Women Hoops puts talent on display in exhibition

By By Natalie Dicou

By Natalie Dicou

Morgan Warburton, Utah’s star two-guard, is a year older than she was the last time the Utes stepped out onto the hardwood. That year has brought a new sense of wisdom and maturity to the first-team all-conference player.

Now a junior, Warburton realizes that she doesn’t need to carry the weight of the world — or her team — on her shoulders.

Warburton, who led the Utes with 15.8 points last season, wants to involve her team more this year. Not that Warburton is a selfish player — she also tallied 4.0 assists and 4.8 rebounds — but at times, the sophomore version of Warburton felt the need to “do too much.”

“I’m not going to put so much pressure on myself to score,” Warburton said. “My whole team is capable of scoring.”

Warburton plans to focus her mental efforts on keeping the Utes revved up, which she did Saturday afternoon in the first exhibition game of the season — a lopsided 95-36 victory over Western Montana.

Last year, the Utes’ intensity waxed and waned. Sometimes, the players’ heads were in the game. Other times, they lacked a killer instinct.

But Warburton believes it’ll be different this year, partly because of the change of roster.

Following last season, four players — including two starters — abruptly quit the team. The situation, along with the sudden loss of talent, was a disturbance for the Utes last year. But the players — who apparently weren’t buying into coach Elaine Elliott’s system — and their accompanying distractions are no longer affecting the Utes.

“It’s a ton better now,” said Kalee Whipple, who had 24 points in the exhibition. “Everybody wants the same goal. Everybody wants to win.”

Elliott couldn’t agree more.

“Things feel right now,” Elliott said. “Things feel very good. This is a good unit.”

After one of the most productive off seasons in recent memory, the Utes appeared to be in mid-season form against Western Montana.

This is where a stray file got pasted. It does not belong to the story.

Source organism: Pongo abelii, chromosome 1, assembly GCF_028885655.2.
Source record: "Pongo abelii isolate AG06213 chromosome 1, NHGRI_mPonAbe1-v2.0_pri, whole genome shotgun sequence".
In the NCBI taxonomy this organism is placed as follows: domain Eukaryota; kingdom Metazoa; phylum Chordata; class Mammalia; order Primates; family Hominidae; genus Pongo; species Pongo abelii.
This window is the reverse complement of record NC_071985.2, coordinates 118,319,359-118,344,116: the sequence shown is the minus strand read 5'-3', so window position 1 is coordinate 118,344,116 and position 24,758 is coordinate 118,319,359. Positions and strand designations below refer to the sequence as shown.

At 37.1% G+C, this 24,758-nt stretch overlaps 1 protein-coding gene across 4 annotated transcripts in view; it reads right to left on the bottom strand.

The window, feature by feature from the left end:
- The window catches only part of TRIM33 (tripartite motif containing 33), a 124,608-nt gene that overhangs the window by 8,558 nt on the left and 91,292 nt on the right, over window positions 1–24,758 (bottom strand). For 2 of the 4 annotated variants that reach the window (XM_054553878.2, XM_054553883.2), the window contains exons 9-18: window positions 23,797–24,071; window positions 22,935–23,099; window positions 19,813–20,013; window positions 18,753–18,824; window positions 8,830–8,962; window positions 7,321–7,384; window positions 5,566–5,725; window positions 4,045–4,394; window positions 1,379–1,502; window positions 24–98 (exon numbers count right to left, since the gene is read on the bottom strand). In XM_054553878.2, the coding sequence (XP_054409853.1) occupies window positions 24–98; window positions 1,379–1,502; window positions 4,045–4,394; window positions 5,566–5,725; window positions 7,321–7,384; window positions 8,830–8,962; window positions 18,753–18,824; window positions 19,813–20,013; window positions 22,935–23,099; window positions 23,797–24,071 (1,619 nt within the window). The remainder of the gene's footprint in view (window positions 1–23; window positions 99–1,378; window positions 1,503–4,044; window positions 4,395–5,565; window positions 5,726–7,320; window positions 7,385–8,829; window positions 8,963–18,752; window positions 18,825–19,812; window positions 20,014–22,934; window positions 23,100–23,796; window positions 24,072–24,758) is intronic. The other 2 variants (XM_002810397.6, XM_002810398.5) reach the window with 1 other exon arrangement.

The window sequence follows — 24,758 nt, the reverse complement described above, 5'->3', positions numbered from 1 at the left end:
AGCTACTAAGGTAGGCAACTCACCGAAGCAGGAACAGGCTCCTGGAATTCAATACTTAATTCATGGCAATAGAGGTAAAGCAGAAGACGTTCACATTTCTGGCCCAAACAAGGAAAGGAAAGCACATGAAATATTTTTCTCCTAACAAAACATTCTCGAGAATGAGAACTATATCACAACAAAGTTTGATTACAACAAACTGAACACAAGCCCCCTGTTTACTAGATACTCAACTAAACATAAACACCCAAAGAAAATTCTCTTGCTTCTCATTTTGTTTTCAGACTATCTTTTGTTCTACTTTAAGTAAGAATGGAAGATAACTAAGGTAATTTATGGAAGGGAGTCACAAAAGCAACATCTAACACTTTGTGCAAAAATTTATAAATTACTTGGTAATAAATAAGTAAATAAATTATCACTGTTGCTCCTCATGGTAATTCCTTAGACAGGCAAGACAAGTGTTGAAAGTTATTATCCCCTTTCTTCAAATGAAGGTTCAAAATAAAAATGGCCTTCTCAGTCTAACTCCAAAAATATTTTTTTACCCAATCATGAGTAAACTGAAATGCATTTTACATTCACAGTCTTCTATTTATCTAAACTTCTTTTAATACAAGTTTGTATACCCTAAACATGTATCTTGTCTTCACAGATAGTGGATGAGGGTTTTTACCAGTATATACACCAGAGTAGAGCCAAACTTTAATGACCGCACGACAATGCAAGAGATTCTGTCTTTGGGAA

“This is the best off season we’ve had in a lot of years,” Elliott said. “Every single kid stayed in the summer. The freshmen came in early, so they all worked out all summer together.”

While a game against an outmatched Western Montana team isn’t likely to yield much real perspective on the upcoming year, it did offer some insights.

Namely, Utah’s perimeter game is one of the best around. The Utes drained a remarkable 10-of-12 three-point shots in the first half, or 83.3 percent, which is better than most free-throw shooters fare.

Warburton and Whipple, two of the MWC’s best players, will man the wings for the Utes.

Warburton is an all-around player who is capable of creating shots for herself and others.

At small forward is the dynamic sophomore Whipple. She can post up, shoot threes, rebound and pass. She does it all and is brimming with potential.

The lineup change that will likely impact the Utes most is the addition of point guard Leilani Mitchell. The senior was an honorable mention All-American at Idaho and was on the Utah roster last year but had to sit out because of NCAA transfer rules. Elliott has described her as “WNBA good” and Mitchell didn’t disappoint in the exhibition. In fact, she was three steals shy of a triple-double with 10 points, 10 assists and seven steals.

With Mitchell manning the point, undue pressure will be taken off Warburton, who can now focus on her duties on the wing.

“(Warburton) doesn’t have to do that much anymore with the presence of Leilani,” Elliott said. “Leilani takes the ball-handling burden off her and helps her be better and just do the things she does best.”

The new-look Utes are back in action Tuesday when Fort Lewis (Durango, Colo.) visits the Huntsman Center to play the role of tuner in Utah’s second and final exhibition before the regular season gets underway.

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